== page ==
“Glutamate enables one cell’s firing to communicate with the next cell and cause it to fire as well,” explains Jed Hartings, PhD, Assistant Professor in the Department of Neurosurgery. “After a head injury or stroke, the brain becomes hyper-excitable, and we believe that an excess amount of glutamate or the disregulation of ions in the brain is what is causing them to fire too much. This disregulation can lead to seizures and also to electrical disturbances called spreading depolarizations (or brain tsunamis).”

Decades of research in animal models have shown that blocking the NMDA receptor is the best way to stop spreading depolarizations. Last year, for the first time, Dr. Hartings and his colleagues from the international group COSBID (Co-Operative Studies of Brain Injury Depolarizations) accumulated brain-monitoring data of patients who had suffered spreading depolarizations after head trauma or stroke. During the observational, retrospective study, which included patients treated at the UC Medical Center, the researchers compared spreading depolarizations in patients who were treated with various medications during their hospitalization.

“There was no intention to treat spreading depolarizations with ketamine,” Dr. Hartings said. “But some patients in the European population were given ketamine for other reasons. And we found that when that drug was given, the depolarizations stopped.”

The group’s study was published in the August 2012 issue of the journal Brain.

The next step for Dr. Hartings and his team is to conduct a study that administers ketamine to patients with an intention to treat spreading depolarizations. An application is in process with the U.S. Department of Defense. If the study is funded, Dr. Hartings said, it would be the first “selective inclusion trial” ever for a brain trauma therapy. Whereas study therapies for brain trauma previously have been given to all study participants, ketamine would be delivered only to those who are known to be experiencing spreading depolarizations.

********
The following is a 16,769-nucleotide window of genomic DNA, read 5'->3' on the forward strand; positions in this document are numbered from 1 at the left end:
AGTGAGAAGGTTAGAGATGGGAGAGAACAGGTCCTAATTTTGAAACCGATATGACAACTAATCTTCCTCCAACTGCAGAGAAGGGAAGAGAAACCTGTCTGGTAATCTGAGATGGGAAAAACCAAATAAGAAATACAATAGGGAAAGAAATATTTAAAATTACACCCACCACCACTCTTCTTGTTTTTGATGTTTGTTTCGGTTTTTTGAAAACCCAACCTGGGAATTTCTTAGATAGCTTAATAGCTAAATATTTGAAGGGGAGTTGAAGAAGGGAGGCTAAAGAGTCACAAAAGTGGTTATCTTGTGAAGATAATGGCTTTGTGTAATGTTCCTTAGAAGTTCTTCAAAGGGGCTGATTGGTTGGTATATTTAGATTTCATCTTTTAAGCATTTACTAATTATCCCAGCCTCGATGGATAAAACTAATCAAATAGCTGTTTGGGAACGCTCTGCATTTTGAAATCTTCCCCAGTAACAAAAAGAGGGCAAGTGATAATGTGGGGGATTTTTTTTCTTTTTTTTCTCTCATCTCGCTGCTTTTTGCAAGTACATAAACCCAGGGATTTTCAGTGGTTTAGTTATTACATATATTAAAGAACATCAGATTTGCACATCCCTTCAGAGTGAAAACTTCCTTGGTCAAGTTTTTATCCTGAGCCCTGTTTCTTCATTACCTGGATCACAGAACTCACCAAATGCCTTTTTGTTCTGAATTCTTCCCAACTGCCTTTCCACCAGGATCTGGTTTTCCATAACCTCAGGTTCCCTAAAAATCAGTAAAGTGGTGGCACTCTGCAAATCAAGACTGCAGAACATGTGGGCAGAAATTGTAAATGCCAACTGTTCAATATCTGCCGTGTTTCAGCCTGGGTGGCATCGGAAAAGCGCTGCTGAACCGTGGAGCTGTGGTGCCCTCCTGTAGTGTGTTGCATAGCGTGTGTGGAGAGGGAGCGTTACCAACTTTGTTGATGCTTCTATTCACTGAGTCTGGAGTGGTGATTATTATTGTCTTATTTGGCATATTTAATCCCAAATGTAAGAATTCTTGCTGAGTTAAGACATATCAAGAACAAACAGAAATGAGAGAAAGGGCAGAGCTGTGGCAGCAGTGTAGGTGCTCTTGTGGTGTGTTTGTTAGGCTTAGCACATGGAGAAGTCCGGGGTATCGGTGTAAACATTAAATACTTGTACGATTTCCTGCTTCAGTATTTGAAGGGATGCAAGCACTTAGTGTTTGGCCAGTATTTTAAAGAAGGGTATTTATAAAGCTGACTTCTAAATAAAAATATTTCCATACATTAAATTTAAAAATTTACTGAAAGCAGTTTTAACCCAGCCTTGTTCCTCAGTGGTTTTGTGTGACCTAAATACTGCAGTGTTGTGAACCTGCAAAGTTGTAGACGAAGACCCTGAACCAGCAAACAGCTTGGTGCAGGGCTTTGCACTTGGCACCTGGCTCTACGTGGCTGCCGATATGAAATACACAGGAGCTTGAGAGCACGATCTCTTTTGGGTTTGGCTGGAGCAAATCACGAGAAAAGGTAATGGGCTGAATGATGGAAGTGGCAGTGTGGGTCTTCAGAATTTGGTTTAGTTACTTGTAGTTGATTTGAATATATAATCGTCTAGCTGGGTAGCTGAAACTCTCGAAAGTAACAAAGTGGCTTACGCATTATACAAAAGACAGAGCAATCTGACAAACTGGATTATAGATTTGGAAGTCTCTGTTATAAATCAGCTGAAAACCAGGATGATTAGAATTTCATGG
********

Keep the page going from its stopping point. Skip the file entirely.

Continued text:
At the same time, the ability of ketamine and ketamine-like drugs to block the NMDA receptor is attracting widespread interest within the psychiatric community. UC is a study site for an investigational medicine that was discovered and is being developed by AstraZeneca Pharmaceuticals. The medication, given as an infusion (by IV) to study patients with treatment-resistant depression, resembles ketamine in that it blocks glutamate receptors, but its side-effects are fewer.

Meanwhile, an NMDA antagonist called memantine is being used in the treatment of moderate to severe Alzheimer’s disease. In Alzheimer’s disease, as in neurotrauma, an excessive amount of glutamate appears to kill nerve cells through excitotoxicity.

“The story of the NMDA antagonists is exciting, and we may be using more of these drugs therapeutically in the not-too-distant future,” Dr. Adler says. “We’re still pretty early in process, but ketamine represents the first really new treatment for depression since the advent of serotonin reuptake inhibitors (SSRIs).

— Cindy Starr